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Shifting Patterns in the Epidemiology of Nosocomial Candida Infections*

David R. Snydman, MD
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*From the Department of Medicine, Division of Geographic Medicine and Infectious Diseases, New England Medical Center and Tufts University School of Medicine, Boston, MA.

Correspondence to: David R. Snydman, MD, Chief, Division of Geographic Medicine and Infectious Diseases, New England Medical Center, Box 238, 750 Washington St, Boston, MA 02111



Chest. 2003;123(5_suppl):500S-503S. doi:10.1378/chest.123.5_suppl.500S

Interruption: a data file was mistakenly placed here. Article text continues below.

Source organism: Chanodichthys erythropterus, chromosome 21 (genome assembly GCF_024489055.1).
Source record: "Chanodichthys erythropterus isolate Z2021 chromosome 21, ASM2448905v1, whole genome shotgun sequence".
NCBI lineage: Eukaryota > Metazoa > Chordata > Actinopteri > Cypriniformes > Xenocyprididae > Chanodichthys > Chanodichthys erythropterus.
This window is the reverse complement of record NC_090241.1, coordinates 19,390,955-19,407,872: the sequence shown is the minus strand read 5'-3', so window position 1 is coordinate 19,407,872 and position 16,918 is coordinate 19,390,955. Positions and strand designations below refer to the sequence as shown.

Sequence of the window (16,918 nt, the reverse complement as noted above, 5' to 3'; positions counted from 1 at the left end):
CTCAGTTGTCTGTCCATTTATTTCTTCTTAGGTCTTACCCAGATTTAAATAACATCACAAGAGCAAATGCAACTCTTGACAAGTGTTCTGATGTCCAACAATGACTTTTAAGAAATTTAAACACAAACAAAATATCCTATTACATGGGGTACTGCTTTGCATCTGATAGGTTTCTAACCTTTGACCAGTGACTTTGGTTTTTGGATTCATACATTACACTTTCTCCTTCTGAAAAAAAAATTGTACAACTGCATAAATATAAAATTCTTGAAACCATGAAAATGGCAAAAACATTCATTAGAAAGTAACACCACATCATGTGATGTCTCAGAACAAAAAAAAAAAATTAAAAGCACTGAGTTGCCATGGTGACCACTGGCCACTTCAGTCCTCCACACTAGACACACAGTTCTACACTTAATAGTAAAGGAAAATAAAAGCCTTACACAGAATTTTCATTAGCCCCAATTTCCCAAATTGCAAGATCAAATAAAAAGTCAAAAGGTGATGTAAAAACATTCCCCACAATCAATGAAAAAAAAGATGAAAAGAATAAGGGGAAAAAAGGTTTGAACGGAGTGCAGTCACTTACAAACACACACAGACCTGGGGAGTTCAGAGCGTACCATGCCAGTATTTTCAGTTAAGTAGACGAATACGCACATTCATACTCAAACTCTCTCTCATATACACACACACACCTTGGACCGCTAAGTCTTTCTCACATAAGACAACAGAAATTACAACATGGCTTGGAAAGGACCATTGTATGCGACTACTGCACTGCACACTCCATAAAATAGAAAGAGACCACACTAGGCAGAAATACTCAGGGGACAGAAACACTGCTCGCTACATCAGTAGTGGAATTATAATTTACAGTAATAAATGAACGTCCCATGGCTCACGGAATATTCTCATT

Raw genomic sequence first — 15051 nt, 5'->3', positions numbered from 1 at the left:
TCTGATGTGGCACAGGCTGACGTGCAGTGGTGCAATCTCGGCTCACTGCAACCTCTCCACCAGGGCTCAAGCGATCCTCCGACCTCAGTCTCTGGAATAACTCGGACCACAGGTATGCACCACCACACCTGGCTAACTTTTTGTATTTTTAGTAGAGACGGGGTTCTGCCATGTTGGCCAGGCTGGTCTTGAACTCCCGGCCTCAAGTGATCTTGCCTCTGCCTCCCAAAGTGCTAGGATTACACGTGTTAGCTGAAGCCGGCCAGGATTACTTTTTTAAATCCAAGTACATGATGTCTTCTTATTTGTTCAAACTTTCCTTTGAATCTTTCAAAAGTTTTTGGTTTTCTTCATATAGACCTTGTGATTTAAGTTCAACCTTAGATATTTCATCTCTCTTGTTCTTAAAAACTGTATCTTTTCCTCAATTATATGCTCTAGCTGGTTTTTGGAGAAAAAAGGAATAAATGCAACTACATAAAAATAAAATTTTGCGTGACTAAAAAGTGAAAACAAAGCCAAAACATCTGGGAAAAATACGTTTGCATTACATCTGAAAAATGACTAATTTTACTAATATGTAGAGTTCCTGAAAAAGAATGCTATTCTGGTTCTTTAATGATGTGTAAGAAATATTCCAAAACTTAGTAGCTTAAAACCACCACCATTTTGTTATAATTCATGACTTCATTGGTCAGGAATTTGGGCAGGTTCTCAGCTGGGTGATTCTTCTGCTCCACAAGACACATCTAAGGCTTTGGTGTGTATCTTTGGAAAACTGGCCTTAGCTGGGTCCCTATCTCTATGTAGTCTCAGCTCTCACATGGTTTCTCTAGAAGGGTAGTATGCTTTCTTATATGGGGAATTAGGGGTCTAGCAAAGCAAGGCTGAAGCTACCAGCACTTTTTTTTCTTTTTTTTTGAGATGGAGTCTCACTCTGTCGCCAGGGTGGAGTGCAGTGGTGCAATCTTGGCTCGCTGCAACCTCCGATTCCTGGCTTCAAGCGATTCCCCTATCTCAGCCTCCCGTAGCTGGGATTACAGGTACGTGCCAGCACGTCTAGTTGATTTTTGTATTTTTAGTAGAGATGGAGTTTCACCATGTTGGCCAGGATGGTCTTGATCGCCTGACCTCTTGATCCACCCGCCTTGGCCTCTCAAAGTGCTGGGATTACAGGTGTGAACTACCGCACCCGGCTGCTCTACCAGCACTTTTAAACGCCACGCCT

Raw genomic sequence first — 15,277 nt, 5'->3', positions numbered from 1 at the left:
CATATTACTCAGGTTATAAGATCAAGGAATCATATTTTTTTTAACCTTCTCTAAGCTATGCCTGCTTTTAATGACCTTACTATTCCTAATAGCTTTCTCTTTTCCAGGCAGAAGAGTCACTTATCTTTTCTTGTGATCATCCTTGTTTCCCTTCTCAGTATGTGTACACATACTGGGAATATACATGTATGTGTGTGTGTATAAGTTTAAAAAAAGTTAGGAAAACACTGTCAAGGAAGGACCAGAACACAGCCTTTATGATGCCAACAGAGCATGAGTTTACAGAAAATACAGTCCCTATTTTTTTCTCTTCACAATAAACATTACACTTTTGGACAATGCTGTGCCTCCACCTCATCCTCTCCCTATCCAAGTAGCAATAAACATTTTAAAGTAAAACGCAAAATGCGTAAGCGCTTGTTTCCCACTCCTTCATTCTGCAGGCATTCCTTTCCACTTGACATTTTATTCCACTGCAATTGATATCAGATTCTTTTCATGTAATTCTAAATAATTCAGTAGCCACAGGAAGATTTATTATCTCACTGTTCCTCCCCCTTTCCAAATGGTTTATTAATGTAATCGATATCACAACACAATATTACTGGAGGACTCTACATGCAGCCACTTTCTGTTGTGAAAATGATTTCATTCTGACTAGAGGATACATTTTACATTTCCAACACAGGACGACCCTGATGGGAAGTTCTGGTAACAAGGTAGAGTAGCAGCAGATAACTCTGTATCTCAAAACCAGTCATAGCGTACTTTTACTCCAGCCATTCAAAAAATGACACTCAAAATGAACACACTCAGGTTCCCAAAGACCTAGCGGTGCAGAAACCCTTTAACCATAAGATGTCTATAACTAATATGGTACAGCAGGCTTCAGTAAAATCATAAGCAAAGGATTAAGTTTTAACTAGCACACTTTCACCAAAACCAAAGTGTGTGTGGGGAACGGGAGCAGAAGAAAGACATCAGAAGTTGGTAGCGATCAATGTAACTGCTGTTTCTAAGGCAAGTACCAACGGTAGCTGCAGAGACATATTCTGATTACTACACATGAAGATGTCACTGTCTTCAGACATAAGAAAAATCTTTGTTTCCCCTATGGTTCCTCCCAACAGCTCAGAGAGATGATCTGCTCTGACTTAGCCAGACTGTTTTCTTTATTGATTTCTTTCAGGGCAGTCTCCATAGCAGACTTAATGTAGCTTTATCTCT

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The incidence of candidemia—a common and potentially fatal nosocomial infection—has risen dramatically, and this increase has been accompanied by a shift in the infecting pathogen away from Candida albicans to treatment-resistant non-albicans species. Prophylactic azole antifungals, such as fluconazole, may play an important role not only in the management of candidemia but also in the proliferation of hard-to-treat Candida species. In a variety of acute nosocomial settings, IV fluconazole, 400 mg/d, has reduced Candida colonization and infection. A growing body of evidence supports the still controversial contention that the increasing use of azole antifungals is at least partially responsible for the proliferation of treatment-resistant, non-albicans isolates, especially Candida glabrata. Thus, selecting the most appropriate candidates for prophylactic antifungal intervention—ie, those with the highest risk for candidemia—may be indispensable, not only in preventing candidemia, but also in reducing antifungal overuse, which may contribute to the emergence of treatment-resistant Candida isolates.


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